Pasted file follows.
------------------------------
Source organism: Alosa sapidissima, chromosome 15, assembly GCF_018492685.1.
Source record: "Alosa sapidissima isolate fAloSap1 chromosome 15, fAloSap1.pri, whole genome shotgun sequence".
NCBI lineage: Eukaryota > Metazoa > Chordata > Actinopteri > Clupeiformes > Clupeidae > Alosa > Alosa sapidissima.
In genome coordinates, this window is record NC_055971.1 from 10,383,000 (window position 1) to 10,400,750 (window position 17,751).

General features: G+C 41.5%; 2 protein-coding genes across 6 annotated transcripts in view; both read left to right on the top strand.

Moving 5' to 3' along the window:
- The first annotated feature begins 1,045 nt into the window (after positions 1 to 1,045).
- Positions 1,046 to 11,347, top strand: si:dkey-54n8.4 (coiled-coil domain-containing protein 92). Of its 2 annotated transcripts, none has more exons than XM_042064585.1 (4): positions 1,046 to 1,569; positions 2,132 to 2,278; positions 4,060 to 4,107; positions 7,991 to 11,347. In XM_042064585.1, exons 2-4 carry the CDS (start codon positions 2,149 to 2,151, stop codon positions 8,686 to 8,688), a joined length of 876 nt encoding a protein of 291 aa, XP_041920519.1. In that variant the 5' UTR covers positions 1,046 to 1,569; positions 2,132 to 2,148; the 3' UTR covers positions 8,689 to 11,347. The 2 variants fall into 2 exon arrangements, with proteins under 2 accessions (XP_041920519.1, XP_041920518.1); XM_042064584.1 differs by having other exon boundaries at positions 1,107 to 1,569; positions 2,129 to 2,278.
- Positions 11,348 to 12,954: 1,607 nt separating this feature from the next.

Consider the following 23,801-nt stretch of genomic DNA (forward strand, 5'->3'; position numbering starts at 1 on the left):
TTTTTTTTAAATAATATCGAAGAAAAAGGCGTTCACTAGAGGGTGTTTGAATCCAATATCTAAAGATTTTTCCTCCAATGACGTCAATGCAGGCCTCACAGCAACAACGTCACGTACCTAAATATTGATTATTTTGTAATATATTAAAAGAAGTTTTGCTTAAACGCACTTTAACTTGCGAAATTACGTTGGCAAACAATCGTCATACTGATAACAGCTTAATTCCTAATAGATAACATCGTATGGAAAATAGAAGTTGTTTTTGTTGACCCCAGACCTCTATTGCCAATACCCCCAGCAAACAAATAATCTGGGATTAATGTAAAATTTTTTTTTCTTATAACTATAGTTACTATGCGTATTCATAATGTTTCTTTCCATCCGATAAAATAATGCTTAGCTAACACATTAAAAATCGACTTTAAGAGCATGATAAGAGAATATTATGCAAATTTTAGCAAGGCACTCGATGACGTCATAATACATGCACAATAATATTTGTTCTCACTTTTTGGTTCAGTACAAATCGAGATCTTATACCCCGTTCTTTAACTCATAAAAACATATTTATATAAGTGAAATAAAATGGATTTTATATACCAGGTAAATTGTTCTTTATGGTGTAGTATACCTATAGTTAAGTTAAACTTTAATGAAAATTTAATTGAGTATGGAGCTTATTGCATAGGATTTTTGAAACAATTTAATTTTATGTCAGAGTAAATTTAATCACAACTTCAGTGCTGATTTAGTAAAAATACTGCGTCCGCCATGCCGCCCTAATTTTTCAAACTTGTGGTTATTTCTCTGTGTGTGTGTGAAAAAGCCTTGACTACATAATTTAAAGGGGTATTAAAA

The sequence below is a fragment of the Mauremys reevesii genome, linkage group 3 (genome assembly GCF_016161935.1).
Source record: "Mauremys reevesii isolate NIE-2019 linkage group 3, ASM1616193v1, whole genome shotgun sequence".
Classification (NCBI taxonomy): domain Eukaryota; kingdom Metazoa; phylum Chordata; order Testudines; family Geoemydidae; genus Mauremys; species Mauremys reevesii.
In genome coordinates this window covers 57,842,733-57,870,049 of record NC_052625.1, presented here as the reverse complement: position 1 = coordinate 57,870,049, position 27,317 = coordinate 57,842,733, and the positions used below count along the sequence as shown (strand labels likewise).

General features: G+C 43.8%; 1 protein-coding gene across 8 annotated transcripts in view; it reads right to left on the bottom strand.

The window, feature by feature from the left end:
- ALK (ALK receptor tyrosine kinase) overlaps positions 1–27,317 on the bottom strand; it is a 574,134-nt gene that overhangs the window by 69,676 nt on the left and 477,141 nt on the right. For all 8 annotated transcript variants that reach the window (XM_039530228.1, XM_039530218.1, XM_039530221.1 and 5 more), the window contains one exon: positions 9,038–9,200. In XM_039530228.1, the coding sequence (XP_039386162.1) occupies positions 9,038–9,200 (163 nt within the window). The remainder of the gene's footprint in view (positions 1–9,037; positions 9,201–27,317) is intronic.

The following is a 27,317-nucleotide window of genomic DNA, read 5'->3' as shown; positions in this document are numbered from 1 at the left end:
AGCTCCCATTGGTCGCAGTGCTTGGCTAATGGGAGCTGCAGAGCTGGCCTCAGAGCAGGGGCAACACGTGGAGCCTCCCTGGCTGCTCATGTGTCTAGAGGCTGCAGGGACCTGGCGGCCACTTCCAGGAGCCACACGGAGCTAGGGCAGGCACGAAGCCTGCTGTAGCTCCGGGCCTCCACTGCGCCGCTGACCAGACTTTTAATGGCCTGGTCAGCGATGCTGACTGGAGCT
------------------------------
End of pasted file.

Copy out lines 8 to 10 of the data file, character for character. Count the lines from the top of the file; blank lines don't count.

- Positions 1,046 to 11,347, top strand: si:dkey-54n8.4 (coiled-coil domain-containing protein 92). Of its 2 annotated transcripts, none has more exons than XM_042064585.1 (4): positions 1,046 to 1,569; positions 2,132 to 2,278; positions 4,060 to 4,107; positions 7,991 to 11,347. In XM_042064585.1, exons 2-4 carry the CDS (start codon positions 2,149 to 2,151, stop codon positions 8,686 to 8,688), a joined length of 876 nt encoding a protein of 291 aa, XP_041920519.1. In that variant the 5' UTR covers positions 1,046 to 1,569; positions 2,132 to 2,148; the 3' UTR covers positions 8,689 to 11,347. The 2 variants fall into 2 exon arrangements, with proteins under 2 accessions (XP_041920519.1, XP_041920518.1); XM_042064584.1 differs by having other exon boundaries at positions 1,107 to 1,569; positions 2,129 to 2,278.
- Positions 11,348 to 12,954: 1,607 nt separating this feature from the next.

Consider the following 23,801-nt stretch of genomic DNA (forward strand, 5'->3'; position numbering starts at 1 on the left):